Because the seeds of the orchids are very small and there is no nutritional content present in them, it’s very difficult to propagate orchids through seeds. Naturally, it takes years (between 2-8 years) for orchids to develop as a whole blooming plant when grown from seeds. For this reason, tissue culture has been a proven successful technique to grow orchids in a short time.

Today, orchids are grown in vitro from different explants like leaf segments/tissues, flower stalk nodes, callus and protocorm-like bodies, flower stalks, and seeds. But in this article, you will be learning how to propagate orchids through seeds.

In vitro seed germination of Orchids

The success of in vitro seed germination depends on several factors including culture media, seed maturity, plant growth regulators, carbohydrates, and organic nutrients. This section will discuss the procedure of seeds germination of Phalaenopsis amboinensis (the moth orchid). The study is taken from “Edy Setiti Wida Utami, Sucipto Hariyanto, "In Vitro Seed Germination and Seedling Development of a Rare Indonesian Native Orchid Phalaenopsis amboinensis J.J.Sm", Scientifica”.

Figure: A flower of Phalaenopsis amboinensis (the moth orchid) 


  1. Collect the mother plant from which seeds need to be isolated.
  2. Take the yellowish-green capsule and wash it with a soapy solution for 5 minutes to eliminate the dust particles from its surface.
  3. Then, rinse the capsule with sterile distilled water and keep it in the laminar hood in a petri dish.
  4. Flame the capsule containing the petri dish three times. Here, complete surface sterilization of the capsule is done!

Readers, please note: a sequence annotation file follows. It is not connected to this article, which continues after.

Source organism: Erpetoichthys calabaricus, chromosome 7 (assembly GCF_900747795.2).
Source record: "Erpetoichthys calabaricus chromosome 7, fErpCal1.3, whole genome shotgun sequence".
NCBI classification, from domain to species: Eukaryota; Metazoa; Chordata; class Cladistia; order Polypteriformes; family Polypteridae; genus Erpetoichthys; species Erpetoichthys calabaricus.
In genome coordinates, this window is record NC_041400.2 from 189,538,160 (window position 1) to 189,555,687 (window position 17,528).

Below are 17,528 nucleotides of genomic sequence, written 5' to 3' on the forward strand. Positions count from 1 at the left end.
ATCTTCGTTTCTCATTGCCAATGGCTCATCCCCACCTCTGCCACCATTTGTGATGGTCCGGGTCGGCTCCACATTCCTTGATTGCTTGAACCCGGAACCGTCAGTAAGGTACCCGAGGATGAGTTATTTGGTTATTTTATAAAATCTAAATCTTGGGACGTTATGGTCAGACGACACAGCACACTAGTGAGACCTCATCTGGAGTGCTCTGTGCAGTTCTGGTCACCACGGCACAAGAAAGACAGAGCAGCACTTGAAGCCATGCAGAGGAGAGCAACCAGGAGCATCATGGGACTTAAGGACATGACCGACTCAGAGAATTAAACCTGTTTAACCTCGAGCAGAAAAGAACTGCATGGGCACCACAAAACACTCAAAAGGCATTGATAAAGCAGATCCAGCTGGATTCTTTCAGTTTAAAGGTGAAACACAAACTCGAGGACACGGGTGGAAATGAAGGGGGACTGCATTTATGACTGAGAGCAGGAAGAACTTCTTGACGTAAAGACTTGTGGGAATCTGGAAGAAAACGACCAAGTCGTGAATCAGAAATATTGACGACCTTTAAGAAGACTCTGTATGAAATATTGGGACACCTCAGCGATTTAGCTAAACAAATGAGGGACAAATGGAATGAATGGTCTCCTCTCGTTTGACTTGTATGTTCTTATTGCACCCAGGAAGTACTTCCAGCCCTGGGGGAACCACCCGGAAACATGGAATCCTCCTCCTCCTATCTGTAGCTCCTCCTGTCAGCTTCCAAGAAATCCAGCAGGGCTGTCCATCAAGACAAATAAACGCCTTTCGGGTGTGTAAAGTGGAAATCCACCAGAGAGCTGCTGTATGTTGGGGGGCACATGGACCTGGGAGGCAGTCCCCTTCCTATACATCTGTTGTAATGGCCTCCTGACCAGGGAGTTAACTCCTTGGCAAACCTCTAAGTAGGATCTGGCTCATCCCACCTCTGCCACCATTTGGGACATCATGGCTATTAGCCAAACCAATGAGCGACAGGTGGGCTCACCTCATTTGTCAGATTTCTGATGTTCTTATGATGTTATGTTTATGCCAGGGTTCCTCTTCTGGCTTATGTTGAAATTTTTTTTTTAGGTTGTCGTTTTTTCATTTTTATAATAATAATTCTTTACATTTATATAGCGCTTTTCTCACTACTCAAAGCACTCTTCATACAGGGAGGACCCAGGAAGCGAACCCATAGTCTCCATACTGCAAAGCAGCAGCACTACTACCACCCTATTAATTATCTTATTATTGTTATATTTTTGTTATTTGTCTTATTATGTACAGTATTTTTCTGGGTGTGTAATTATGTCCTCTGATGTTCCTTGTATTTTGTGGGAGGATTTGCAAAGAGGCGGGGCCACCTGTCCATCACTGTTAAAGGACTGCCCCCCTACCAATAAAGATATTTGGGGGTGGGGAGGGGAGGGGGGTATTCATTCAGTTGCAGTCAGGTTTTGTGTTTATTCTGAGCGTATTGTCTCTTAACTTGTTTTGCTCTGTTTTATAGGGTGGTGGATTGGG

5. To isolate the seeds from the capsule, cut the capsule longitudinally into two halves using a sterile razor blade in a sterile Petri dish.
  6. Prepare the Vacin and Went (VW) media and supplement it with 30 grams/liter of sucrose and 3 grams/liter of peptone. Adjust the pH of the medium to 5.6.
  7. Then, add 2 grams/liter gellan gum to the prepared media to solidify.
  8. Sterilize the medium at 120°C for 15 minutes.
  9. In a culture tube, pours 25 ml media which can hold 300 orchid seeds.
  10. Maintain the cultures under 16 and 8 hours light and darkness, respectively, at 23 ± 2°C.
  11. After 10 weeks of culture, you will obtain a plantlet of 0.5 cm in size with 1 or 2 leaves and one root.
  12. Then, transfer the plantlet to the fresh Vacin and Went (VW) media supplemented with 15% coconut water (v/v) and banana homogenate (10 grams/liter).
  13. Maintain the cultures under 16 and 8 hours light and darkness, at 23 ± 2°C.
  14. When the in vitro plantlets are developed with well-developed roots remove them from culture and wash under running tap water.
  15. Transfer the plantlets to culture pots containing a mixture of coal pieces : tree fern roots : sphagnum moss at a 1 : 1 : 1 ratio.
  16. Keep the plants in the greenhouse under 30%–40% natural light and spray twice a day with water for acclimatization.

The tissue culture of orchids is best if you are trying to conserve these plants or want to grow them in huge numbers for commercial purposes. Let us know how your orchid culture goes. Till then happy culturing!!


  1. Edy Setiti Wida Utami, Sucipto Hariyanto, "In Vitro Seed Germination and Seedling Development of a Rare Indonesian Native Orchid Phalaenopsis amboinensis J.J.Sm", Scientifica, vol. 2019, Article ID 8105138, 6 pages, 2019.
  2. Diantina, S., Kartikaningrum, S., McCormick, A.C. et al. Comparative in vitro seed germination and seedling development in tropical and temperate epiphytic and temperate terrestrial orchids. Plant Cell Tiss Organ Cult 143, 619–633 (2020).